Happy Friday! 😄
🏋️♂️ I’ve noticed that a lot of cultural analyses these days, put a lot of explanatory weight on cognitive biases. Think: “Because we all these cognitive biases, we make a lot of (reasoning) mistakes, and hence we’re all going to die.”
🏆 Most of you will have heard of the usual suspects — confirmation bias, the bat-and-ball problem, the availability heuristic, and so on. And of Daniel Kahneman’s famous cognitive science papers on those and other errors we make in “judgment under uncertainty” (for which he won the Nobel Prize).
🤔 Indeed, many a psychologist has built a successful career exploring, cataloguing, and attempting to explain the myriad biases supposed to plague human cognition. Yet, contrary this received wisdom, recent studies show that there are reasons to question whether those ‘gotcha’ experiments tell us about human cognition.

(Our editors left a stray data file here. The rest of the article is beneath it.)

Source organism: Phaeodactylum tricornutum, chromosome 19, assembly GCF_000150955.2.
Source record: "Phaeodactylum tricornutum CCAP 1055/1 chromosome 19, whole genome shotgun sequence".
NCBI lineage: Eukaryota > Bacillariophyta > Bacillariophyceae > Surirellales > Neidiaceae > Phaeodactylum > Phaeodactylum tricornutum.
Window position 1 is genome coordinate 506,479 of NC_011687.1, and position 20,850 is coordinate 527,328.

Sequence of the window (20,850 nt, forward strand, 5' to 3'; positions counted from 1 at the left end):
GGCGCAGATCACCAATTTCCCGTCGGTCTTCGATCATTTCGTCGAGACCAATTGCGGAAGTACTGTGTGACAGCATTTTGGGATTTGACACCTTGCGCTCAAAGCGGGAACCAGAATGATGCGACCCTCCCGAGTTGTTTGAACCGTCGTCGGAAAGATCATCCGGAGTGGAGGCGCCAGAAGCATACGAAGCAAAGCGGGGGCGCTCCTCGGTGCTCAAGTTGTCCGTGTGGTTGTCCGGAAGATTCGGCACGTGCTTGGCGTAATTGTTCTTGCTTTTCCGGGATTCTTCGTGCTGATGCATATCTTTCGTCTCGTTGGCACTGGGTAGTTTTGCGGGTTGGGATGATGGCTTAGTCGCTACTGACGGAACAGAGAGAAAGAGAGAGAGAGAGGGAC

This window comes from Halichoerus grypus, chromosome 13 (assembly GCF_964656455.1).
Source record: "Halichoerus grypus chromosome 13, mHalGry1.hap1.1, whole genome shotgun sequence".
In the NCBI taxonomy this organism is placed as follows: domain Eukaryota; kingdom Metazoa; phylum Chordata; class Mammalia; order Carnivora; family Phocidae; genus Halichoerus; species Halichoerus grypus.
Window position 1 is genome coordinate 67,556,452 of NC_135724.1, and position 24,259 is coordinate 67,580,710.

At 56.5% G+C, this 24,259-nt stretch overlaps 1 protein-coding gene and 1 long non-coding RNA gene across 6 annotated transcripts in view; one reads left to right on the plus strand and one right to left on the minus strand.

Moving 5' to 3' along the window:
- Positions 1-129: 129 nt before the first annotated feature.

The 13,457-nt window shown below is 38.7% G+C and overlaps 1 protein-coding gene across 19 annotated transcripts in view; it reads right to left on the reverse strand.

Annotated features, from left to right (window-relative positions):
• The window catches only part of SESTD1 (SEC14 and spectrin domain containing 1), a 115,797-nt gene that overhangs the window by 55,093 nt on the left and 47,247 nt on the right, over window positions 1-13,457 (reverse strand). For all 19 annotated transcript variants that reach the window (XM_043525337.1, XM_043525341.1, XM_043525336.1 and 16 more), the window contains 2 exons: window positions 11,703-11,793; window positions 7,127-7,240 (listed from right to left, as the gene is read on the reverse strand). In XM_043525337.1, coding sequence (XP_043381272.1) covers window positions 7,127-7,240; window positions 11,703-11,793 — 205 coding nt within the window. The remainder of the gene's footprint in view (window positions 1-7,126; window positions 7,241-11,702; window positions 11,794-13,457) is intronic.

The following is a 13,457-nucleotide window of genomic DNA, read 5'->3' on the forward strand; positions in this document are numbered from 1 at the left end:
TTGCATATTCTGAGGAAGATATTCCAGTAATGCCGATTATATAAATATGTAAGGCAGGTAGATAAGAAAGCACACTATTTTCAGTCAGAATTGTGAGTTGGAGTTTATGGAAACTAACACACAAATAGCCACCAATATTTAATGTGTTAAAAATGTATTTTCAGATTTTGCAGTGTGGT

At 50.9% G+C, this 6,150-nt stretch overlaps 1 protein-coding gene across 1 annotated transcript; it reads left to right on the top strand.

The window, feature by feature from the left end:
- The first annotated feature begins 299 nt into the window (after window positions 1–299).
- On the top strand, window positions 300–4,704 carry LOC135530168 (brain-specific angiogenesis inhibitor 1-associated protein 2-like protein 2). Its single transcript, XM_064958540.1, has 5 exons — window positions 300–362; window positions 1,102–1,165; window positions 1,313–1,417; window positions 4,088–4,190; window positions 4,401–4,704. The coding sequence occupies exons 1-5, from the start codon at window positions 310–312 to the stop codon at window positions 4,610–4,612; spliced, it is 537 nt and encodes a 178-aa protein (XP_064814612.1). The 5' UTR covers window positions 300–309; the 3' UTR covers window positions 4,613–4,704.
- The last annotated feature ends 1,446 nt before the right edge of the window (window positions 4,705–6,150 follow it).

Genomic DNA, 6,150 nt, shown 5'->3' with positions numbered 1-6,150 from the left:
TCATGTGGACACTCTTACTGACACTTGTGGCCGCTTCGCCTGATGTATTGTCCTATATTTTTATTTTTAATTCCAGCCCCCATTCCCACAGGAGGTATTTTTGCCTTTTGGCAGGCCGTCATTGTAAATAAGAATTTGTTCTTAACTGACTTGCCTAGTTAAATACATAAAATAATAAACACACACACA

✍ In this week’s essay, I go through many fresh cog sci experiments by Valerie Thompson, Wim de Neys, Gordon Pennycook and others to build the case that it’s questionable whether cognitive biases really are such a big factor in what we actually believe and decide.